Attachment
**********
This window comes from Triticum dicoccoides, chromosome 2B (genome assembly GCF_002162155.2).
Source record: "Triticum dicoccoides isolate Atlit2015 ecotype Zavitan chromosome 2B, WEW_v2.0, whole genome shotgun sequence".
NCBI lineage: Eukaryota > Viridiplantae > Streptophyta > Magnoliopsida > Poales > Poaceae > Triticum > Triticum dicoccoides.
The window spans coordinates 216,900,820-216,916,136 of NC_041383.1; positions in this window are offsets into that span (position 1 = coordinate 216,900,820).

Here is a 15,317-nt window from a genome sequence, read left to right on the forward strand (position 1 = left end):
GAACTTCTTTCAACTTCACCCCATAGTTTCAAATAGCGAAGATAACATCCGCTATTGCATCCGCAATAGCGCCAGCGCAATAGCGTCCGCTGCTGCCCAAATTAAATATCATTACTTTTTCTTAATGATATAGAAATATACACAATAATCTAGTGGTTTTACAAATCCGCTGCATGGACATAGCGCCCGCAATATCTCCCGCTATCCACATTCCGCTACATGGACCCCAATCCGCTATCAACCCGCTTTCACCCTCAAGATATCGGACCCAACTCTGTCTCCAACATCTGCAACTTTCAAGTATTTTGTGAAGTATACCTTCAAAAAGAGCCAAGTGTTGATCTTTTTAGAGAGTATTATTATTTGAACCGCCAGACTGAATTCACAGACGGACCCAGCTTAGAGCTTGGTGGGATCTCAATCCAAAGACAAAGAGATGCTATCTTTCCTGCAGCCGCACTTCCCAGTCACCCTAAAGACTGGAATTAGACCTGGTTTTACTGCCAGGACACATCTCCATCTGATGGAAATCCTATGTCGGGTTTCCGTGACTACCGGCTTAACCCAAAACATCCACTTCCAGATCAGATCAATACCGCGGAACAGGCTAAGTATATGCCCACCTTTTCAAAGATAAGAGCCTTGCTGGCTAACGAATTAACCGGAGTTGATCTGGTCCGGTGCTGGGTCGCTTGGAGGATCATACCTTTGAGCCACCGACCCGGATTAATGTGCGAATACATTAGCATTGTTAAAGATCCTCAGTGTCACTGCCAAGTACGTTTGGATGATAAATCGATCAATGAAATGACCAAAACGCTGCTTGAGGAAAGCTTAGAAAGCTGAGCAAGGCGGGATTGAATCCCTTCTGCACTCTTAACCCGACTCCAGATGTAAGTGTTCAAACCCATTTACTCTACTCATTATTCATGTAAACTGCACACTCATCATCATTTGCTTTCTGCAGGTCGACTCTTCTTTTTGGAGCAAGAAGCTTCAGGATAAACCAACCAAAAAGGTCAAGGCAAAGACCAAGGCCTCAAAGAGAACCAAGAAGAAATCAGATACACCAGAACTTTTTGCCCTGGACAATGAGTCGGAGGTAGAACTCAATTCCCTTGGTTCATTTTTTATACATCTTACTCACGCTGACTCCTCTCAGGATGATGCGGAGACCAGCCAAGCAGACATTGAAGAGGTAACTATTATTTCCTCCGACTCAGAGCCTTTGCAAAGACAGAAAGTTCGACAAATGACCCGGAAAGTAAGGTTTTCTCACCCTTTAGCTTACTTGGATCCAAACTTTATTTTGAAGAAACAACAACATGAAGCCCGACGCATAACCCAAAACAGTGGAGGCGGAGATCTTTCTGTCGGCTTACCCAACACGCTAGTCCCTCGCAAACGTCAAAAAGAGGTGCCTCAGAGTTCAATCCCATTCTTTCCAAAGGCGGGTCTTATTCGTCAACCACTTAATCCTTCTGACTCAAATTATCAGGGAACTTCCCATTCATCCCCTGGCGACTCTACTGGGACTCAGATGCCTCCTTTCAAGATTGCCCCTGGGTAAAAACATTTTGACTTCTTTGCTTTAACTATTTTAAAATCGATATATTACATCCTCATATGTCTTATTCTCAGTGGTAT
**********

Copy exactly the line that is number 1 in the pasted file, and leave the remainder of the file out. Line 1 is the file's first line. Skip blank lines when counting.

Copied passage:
This window comes from Triticum dicoccoides, chromosome 2B (genome assembly GCF_002162155.2).